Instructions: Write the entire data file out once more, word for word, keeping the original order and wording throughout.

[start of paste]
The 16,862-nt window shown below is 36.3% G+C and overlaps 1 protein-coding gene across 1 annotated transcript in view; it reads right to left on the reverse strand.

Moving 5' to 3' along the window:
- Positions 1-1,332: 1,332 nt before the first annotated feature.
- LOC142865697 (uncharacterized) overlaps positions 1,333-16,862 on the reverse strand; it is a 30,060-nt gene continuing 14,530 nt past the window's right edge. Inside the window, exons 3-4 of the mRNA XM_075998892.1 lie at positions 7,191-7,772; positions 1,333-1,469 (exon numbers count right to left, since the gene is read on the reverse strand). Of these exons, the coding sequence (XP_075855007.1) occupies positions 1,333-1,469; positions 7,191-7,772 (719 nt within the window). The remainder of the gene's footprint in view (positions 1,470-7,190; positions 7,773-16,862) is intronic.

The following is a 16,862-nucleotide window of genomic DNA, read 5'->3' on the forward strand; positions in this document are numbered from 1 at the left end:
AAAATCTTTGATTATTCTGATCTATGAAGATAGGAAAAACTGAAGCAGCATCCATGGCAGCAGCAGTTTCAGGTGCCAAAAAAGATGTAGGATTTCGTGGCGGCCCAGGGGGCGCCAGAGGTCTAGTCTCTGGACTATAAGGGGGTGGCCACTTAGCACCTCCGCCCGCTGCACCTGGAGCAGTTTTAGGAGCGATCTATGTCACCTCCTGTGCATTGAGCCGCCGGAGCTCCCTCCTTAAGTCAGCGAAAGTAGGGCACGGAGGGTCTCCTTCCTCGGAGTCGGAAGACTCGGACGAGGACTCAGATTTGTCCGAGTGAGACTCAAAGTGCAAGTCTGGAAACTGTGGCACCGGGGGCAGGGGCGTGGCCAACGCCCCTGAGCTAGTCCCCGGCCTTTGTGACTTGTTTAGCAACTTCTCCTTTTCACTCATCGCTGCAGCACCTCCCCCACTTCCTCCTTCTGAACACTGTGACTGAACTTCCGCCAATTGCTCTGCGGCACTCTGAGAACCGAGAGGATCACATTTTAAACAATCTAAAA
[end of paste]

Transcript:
The 16,862-nt window shown below is 36.3% G+C and overlaps 1 protein-coding gene across 1 annotated transcript in view; it reads right to left on the reverse strand.

Moving 5' to 3' along the window:
- Positions 1-1,332: 1,332 nt before the first annotated feature.
- LOC142865697 (uncharacterized) overlaps positions 1,333-16,862 on the reverse strand; it is a 30,060-nt gene continuing 14,530 nt past the window's right edge. Inside the window, exons 3-4 of the mRNA XM_075998892.1 lie at positions 7,191-7,772; positions 1,333-1,469 (exon numbers count right to left, since the gene is read on the reverse strand). Of these exons, the coding sequence (XP_075855007.1) occupies positions 1,333-1,469; positions 7,191-7,772 (719 nt within the window). The remainder of the gene's footprint in view (positions 1,470-7,190; positions 7,773-16,862) is intronic.

The following is a 16,862-nucleotide window of genomic DNA, read 5'->3' on the forward strand; positions in this document are numbered from 1 at the left end:
AAAATCTTTGATTATTCTGATCTATGAAGATAGGAAAAACTGAAGCAGCATCCATGGCAGCAGCAGTTTCAGGTGCCAAAAAAGATGTAGGATTTCGTGGCGGCCCAGGGGGCGCCAGAGGTCTAGTCTCTGGACTATAAGGGGGTGGCCACTTAGCACCTCCGCCCGCTGCACCTGGAGCAGTTTTAGGAGCGATCTATGTCACCTCCTGTGCATTGAGCCGCCGGAGCTCCCTCCTTAAGTCAGCGAAAGTAGGGCACGGAGGGTCTCCTTCCTCGGAGTCGGAAGACTCGGACGAGGACTCAGATTTGTCCGAGTGAGACTCAAAGTGCAAGTCTGGAAACTGTGGCACCGGGGGCAGGGGCGTGGCCAACGCCCCTGAGCTAGTCCCCGGCCTTTGTGACTTGTTTAGCAACTTCTCCTTTTCACTCATCGCTGCAGCACCTCCCCCACTTCCTCCTTCTGAACACTGTGACTGAACTTCCGCCAATTGCTCTGCGGCACTCTGAGAACCGAGAGGATCACATTTTAAACAATCTAAAA